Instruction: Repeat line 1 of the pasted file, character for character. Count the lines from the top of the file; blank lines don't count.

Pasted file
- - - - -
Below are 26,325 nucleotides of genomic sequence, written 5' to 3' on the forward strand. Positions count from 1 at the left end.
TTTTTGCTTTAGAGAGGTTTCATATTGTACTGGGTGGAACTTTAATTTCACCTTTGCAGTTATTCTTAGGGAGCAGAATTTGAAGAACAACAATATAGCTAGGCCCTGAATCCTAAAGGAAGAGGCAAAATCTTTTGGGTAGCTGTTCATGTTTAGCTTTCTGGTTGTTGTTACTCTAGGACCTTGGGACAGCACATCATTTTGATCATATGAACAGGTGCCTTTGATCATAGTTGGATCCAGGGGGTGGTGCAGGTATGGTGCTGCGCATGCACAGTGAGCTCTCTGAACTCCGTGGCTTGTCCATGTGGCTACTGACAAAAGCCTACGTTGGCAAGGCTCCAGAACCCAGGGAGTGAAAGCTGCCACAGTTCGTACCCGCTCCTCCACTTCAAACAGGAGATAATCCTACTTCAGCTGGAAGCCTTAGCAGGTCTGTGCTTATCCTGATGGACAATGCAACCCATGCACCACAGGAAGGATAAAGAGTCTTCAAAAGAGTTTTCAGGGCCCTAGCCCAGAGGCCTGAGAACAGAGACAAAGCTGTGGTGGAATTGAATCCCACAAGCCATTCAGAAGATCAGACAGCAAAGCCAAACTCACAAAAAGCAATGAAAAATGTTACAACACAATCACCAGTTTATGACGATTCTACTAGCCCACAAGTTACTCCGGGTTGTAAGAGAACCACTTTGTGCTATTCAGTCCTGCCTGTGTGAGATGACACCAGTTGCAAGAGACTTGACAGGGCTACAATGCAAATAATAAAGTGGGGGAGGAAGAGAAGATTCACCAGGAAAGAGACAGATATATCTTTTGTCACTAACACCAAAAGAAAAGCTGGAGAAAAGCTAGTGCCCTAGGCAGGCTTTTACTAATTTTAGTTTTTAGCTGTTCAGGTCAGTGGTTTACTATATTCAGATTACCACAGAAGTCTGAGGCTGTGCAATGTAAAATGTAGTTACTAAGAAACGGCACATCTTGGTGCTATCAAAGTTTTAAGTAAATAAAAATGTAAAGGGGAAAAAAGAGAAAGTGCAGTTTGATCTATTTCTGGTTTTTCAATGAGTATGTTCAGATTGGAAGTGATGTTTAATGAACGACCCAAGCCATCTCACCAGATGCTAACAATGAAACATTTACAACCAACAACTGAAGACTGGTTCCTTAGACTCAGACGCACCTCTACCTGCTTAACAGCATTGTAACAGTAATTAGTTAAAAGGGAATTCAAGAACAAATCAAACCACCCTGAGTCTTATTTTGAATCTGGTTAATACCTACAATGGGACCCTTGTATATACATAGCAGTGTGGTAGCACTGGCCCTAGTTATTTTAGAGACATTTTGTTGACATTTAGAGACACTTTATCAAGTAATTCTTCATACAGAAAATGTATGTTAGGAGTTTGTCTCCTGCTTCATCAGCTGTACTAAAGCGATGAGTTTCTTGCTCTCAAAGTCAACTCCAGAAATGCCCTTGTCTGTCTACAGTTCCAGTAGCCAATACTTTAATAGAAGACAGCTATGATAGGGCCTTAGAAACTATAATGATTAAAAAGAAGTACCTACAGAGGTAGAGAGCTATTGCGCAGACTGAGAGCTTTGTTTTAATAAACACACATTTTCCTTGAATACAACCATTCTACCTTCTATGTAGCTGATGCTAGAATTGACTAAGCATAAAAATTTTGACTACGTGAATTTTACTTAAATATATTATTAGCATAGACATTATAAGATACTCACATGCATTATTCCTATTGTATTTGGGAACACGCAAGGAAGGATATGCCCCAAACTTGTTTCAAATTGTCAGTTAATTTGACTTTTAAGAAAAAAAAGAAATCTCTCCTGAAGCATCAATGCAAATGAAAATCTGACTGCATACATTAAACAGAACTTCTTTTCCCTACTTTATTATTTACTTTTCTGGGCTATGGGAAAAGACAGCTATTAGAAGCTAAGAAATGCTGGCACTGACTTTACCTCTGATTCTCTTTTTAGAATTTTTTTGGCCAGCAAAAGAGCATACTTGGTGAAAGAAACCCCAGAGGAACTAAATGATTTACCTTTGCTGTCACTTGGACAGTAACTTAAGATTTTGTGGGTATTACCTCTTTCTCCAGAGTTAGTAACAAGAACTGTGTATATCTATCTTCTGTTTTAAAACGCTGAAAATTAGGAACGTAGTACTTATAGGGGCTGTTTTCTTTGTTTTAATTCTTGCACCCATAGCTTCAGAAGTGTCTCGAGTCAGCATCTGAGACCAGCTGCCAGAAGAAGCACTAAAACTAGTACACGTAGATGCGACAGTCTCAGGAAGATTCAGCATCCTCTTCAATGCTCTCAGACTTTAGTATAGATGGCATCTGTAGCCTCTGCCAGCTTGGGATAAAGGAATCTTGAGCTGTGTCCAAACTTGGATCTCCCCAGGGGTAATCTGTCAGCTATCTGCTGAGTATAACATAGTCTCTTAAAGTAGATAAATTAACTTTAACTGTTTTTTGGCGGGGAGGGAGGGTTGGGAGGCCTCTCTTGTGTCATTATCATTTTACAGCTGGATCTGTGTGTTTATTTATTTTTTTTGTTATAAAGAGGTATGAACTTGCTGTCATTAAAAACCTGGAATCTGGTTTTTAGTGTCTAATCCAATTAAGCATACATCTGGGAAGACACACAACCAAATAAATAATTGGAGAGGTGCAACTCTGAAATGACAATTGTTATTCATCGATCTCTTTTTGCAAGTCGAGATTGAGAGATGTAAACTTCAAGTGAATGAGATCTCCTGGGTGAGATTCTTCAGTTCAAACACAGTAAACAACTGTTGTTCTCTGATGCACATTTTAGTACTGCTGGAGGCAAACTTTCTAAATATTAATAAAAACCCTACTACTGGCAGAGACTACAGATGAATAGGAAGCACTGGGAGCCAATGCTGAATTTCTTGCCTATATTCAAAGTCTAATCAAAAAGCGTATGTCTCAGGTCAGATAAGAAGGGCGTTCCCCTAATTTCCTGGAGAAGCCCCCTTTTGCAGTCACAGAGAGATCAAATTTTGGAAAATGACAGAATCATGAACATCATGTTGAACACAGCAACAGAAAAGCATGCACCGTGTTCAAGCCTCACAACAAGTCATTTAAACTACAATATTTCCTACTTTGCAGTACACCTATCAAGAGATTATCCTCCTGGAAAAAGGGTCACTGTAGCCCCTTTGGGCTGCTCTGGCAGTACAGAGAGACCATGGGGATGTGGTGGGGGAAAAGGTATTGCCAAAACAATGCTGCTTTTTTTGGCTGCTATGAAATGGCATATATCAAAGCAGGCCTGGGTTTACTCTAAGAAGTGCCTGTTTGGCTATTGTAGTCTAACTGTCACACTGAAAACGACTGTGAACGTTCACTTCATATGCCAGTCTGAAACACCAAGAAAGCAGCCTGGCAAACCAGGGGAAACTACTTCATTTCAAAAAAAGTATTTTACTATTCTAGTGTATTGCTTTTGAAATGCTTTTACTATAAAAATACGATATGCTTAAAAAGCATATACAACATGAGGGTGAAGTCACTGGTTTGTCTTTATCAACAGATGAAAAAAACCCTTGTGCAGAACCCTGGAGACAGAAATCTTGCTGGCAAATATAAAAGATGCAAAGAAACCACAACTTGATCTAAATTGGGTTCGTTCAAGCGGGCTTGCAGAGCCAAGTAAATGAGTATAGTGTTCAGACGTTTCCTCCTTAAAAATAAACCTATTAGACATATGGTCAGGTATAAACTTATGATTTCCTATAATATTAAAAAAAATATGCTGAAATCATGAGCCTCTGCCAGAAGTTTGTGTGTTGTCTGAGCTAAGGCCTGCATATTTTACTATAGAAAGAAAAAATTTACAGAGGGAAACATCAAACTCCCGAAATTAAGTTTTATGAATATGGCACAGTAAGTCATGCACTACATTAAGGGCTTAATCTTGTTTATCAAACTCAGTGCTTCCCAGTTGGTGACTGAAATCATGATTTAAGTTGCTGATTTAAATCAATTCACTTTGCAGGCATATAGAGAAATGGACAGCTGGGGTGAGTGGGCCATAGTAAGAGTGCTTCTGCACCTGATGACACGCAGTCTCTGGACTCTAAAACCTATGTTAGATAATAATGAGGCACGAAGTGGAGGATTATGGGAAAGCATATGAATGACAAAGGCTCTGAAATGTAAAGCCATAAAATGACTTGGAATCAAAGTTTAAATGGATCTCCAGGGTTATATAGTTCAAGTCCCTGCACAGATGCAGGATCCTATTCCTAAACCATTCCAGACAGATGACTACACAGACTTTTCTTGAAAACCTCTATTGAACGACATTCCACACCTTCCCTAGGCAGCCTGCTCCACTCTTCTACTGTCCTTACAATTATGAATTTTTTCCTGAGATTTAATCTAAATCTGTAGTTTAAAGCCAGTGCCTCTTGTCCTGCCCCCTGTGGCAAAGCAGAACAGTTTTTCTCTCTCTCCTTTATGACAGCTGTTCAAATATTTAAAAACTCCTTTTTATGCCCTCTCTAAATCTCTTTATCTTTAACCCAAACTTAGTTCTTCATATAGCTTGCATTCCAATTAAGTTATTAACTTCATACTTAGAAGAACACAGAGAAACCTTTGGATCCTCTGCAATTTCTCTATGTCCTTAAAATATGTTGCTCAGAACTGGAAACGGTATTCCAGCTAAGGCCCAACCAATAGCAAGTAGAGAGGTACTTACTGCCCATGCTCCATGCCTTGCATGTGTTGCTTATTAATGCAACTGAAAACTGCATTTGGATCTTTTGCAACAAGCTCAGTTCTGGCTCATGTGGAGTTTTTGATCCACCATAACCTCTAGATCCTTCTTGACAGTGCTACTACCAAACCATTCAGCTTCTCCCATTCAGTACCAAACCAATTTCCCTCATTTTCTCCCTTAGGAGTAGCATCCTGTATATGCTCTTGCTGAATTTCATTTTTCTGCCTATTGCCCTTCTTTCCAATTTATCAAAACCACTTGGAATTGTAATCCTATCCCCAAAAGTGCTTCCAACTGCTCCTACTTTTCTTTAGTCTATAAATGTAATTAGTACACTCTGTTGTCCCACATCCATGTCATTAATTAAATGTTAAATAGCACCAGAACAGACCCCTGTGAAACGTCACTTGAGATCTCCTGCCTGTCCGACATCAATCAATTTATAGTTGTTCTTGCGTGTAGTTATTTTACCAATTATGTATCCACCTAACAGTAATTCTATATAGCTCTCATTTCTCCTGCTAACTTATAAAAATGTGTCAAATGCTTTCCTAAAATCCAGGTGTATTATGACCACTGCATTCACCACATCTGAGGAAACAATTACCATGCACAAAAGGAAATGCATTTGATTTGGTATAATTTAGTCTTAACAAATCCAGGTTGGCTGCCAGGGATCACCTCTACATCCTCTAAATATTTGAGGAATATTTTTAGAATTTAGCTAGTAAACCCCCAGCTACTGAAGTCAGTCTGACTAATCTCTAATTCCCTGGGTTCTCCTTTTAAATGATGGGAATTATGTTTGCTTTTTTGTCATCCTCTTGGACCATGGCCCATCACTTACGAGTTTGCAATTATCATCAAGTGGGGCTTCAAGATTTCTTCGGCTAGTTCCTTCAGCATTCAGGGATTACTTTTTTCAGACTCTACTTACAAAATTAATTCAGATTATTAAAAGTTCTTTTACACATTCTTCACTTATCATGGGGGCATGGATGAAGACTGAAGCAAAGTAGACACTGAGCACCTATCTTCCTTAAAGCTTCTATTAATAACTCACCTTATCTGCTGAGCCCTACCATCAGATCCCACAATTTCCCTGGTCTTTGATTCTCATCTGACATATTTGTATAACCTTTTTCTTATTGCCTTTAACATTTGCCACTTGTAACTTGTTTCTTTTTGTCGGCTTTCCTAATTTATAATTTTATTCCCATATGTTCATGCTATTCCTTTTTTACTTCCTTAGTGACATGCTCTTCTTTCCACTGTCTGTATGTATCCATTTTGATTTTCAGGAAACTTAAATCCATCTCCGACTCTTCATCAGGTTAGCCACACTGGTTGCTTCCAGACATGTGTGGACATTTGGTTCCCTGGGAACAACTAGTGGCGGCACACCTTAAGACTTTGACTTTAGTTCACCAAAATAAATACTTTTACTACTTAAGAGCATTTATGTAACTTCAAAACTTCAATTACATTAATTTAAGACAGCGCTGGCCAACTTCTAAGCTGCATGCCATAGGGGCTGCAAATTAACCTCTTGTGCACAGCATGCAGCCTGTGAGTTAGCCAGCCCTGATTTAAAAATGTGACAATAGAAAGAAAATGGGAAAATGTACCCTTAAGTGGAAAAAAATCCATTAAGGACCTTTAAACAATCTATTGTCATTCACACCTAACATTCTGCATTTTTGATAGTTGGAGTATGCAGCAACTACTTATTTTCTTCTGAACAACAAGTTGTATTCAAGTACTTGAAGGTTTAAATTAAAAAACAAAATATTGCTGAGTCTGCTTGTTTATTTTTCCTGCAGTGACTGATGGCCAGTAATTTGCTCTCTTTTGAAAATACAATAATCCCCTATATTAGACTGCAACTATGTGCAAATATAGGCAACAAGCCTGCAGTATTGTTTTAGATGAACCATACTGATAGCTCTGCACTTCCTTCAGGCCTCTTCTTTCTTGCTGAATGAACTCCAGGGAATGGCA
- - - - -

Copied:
Below are 26,325 nucleotides of genomic sequence, written 5' to 3' on the forward strand. Positions count from 1 at the left end.